Sir Anthony Seldon, head of the National Archives, came with some extraordinary documents, set to tour the country, to Downing Street. Along with Henry VIII's will and the funeral arrangements for Lord Nelson, those documents included an account of the battle of Rorke's Drift, written by the man who led its defence, Lt. John Chard.
In other news, James Rebank, a shepherd and autobiographer, said he learnt the entire script of the film Zulu as a child, down to what Michael Caine said when the Zulus came over the hill.
But Zulu isn't so loved by all...
Last year, 28 people sent a letter of complaint to the Mayor of Folkestone, protesting at the screening of the epic war film Zulu – the film that brought Michael Caine to stardom – which was shown at Folkestone’s Silver Screen Cinema to raise funds for the Armed Forces charity. The film was criticised because it was laden with ‘racist overtones,’ ‘historical inaccuracies’ and a false narrative of ‘honour, courage and pride’, which inflates the importance of an otherwise insignificant battle, particularly when compared with the humiliation at the Battle of Isandlwana where 1,300 British soldiers were wiped out by the Zulus’ main impi. Oh dear. Where to even begin...? As a 23-year-old I should be totally appalled by Zulu. In fact, I love it.
Zulu is a classic, one of the best war films of all time and demonstrably forward-thinking. It begs the question, when will this censorship fad end? When all war films are banned? When all films referencing the empire are removed from our screens? As far as I am concerned, the criticisms levelled at the film are unfounded, and I fail to see how a movie with so many anti-imperial overtones has come under attack from anti-racists. The critics have come to bury what they should have come to praise.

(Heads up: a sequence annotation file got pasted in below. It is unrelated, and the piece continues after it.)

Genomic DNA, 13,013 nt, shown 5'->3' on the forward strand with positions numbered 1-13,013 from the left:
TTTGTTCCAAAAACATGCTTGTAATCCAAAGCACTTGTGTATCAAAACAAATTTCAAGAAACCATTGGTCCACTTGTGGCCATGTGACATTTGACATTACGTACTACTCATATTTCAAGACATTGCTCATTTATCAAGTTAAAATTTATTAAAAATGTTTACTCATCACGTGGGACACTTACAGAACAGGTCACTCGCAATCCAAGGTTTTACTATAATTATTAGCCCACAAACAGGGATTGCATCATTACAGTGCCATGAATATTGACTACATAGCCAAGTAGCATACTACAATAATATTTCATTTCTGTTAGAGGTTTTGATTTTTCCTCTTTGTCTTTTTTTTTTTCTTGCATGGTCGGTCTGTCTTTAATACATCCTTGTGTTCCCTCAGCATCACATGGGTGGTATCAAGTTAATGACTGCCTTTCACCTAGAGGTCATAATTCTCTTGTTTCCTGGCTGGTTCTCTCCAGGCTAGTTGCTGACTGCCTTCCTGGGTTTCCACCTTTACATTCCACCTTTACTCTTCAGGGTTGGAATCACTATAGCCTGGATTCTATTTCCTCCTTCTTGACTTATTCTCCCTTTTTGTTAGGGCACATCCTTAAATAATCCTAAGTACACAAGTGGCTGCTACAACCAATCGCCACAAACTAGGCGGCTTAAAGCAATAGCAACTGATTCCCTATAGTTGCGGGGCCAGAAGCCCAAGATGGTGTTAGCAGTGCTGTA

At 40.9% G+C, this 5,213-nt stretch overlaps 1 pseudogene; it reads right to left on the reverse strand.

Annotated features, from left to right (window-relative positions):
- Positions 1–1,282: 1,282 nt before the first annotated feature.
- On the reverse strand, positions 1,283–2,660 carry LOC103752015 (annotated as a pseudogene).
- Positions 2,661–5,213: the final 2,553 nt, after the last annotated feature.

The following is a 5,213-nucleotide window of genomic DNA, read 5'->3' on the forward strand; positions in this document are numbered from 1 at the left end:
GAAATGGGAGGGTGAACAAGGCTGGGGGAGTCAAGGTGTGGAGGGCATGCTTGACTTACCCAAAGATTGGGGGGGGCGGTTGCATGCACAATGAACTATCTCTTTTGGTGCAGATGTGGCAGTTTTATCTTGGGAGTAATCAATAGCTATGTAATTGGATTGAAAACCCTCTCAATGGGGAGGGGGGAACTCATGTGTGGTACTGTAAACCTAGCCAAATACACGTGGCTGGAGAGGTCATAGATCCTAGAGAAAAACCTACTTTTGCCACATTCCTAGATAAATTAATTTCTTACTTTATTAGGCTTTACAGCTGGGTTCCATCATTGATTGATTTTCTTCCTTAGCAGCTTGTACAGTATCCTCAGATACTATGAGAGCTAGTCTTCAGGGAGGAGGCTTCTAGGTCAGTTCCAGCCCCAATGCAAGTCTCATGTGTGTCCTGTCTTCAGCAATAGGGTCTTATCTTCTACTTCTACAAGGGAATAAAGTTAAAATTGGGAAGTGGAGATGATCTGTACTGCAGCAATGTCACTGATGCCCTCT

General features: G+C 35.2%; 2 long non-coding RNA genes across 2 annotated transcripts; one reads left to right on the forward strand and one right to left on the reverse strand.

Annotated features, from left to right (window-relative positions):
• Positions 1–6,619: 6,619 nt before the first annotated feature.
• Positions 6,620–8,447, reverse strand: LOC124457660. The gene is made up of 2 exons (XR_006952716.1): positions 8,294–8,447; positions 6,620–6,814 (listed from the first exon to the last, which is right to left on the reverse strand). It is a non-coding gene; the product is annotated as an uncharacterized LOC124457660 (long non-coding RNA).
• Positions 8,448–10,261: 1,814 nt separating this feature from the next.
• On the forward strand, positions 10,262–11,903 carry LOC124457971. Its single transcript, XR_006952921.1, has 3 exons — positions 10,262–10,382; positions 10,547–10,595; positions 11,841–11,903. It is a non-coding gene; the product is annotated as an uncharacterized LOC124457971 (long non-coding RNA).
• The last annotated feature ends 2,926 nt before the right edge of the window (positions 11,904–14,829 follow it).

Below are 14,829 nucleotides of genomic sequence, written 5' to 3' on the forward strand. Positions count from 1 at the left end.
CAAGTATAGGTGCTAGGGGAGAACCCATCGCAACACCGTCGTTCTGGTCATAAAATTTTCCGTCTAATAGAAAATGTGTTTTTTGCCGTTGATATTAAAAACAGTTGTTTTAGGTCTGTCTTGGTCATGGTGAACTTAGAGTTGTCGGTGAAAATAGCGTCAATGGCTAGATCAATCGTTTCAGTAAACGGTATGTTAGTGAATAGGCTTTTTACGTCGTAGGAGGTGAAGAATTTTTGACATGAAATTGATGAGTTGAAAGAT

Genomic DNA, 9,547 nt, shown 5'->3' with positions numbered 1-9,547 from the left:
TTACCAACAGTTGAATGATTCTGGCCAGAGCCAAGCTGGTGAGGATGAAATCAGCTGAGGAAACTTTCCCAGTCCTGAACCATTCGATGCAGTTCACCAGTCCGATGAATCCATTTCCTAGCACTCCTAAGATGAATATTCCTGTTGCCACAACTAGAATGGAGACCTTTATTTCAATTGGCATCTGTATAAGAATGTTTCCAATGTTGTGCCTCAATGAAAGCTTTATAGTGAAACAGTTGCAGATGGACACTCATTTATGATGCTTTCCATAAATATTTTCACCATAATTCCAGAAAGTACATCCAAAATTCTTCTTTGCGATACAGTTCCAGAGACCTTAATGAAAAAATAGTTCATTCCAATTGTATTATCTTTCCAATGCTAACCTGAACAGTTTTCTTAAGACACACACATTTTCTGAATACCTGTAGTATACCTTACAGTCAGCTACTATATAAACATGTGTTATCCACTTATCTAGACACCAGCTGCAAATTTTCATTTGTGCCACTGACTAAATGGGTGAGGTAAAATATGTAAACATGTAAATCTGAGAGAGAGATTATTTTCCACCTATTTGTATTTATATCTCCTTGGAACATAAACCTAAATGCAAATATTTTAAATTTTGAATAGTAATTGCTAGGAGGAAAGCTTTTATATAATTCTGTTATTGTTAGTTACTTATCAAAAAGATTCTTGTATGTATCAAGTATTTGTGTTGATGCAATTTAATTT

The film may end on the note of the eleven Victoria Cross winners, but honour, courage and pride do not really match the overall message of the film. The arrogance of Michael Caine’s character – Lt Bromhead – shown so brashly at the beginning of the film is all but destroyed by the end. In one of the final scenes, he and Stanley Baker’s Lt Chard discuss the sickness, shame and disgust they feel as a result of their first experience in the ‘butcher’s yard’. Incidentally, both these men died young – broken men.
Throughout the whole film, anyone harbouring racist beliefs, or contempt for the Zulus, is proved completely wrong. The Zulus are shown to be an immensely disciplined, tactically competent and brave fighting force. The critics clearly haven’t done their research. Cy Endfield the director – who was blacklisted by Hollywood for holding communist beliefs – consistently critiques this contempt for the Zulus. In Zulu Dawn, released in 1979, the arrogance and naivete of Lord Chelmsford is portrayed as being the principal reason for the defeat of the British at Isandlwana. The message of both films is identical, the only difference is that the British lose in one and not the other.
It is true that the film was staggeringly innaccurate. I mean, really, portraying the teetotal model soldier – Henry Hook – as a coward and a thief, how unfair. Incidentally, it prompted his two daughters who saw the film on its release to leave the cinema in disgust. But when it comes to war films, there are many greater offenders. The omission of the killing of wounded Zulus after the battle was – granted – an inaccuracy. Instead, the battle is ended with both sides – as it were – leaving the field as equals. Is that not the antithesis of racism? The critics seem to wish it had been more racist, as Zulu did not portray the British forces – and by extension the empire – in a bad enough light.
Honouring an heroic military action and honouring the British empire are two different things. And it is lazy thinking to suggest that the film does both. The empire is gone, elements may yet linger, but banning films that were remarkably progressive for their time will not breakdown the remnants.